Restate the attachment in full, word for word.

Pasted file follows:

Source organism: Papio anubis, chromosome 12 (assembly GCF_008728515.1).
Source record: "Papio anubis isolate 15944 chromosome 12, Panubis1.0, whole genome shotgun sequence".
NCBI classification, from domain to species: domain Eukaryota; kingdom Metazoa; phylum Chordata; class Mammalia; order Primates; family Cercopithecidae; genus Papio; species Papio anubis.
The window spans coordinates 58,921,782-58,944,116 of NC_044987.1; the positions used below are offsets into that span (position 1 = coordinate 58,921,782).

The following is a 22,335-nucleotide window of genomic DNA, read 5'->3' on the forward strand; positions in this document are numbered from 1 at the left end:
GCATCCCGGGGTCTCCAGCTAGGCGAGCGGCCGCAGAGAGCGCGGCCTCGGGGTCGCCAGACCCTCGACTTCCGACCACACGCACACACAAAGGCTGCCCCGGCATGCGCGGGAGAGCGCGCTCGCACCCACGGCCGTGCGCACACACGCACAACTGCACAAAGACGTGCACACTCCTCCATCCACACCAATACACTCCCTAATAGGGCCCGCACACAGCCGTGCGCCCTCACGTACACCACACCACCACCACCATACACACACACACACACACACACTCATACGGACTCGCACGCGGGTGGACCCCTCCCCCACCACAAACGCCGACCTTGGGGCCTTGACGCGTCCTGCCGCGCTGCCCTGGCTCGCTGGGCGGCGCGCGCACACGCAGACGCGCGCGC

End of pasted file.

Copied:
Source organism: Papio anubis, chromosome 12 (assembly GCF_008728515.1).
Source record: "Papio anubis isolate 15944 chromosome 12, Panubis1.0, whole genome shotgun sequence".
NCBI classification, from domain to species: domain Eukaryota; kingdom Metazoa; phylum Chordata; class Mammalia; order Primates; family Cercopithecidae; genus Papio; species Papio anubis.
The window spans coordinates 58,921,782-58,944,116 of NC_044987.1; the positions used below are offsets into that span (position 1 = coordinate 58,921,782).

The following is a 22,335-nucleotide window of genomic DNA, read 5'->3' on the forward strand; positions in this document are numbered from 1 at the left end:
GCATCCCGGGGTCTCCAGCTAGGCGAGCGGCCGCAGAGAGCGCGGCCTCGGGGTCGCCAGACCCTCGACTTCCGACCACACGCACACACAAAGGCTGCCCCGGCATGCGCGGGAGAGCGCGCTCGCACCCACGGCCGTGCGCACACACGCACAACTGCACAAAGACGTGCACACTCCTCCATCCACACCAATACACTCCCTAATAGGGCCCGCACACAGCCGTGCGCCCTCACGTACACCACACCACCACCACCATACACACACACACACACACACACTCATACGGACTCGCACGCGGGTGGACCCCTCCCCCACCACAAACGCCGACCTTGGGGCCTTGACGCGTCCTGCCGCGCTGCCCTGGCTCGCTGGGCGGCGCGCGCACACGCAGACGCGCGCGC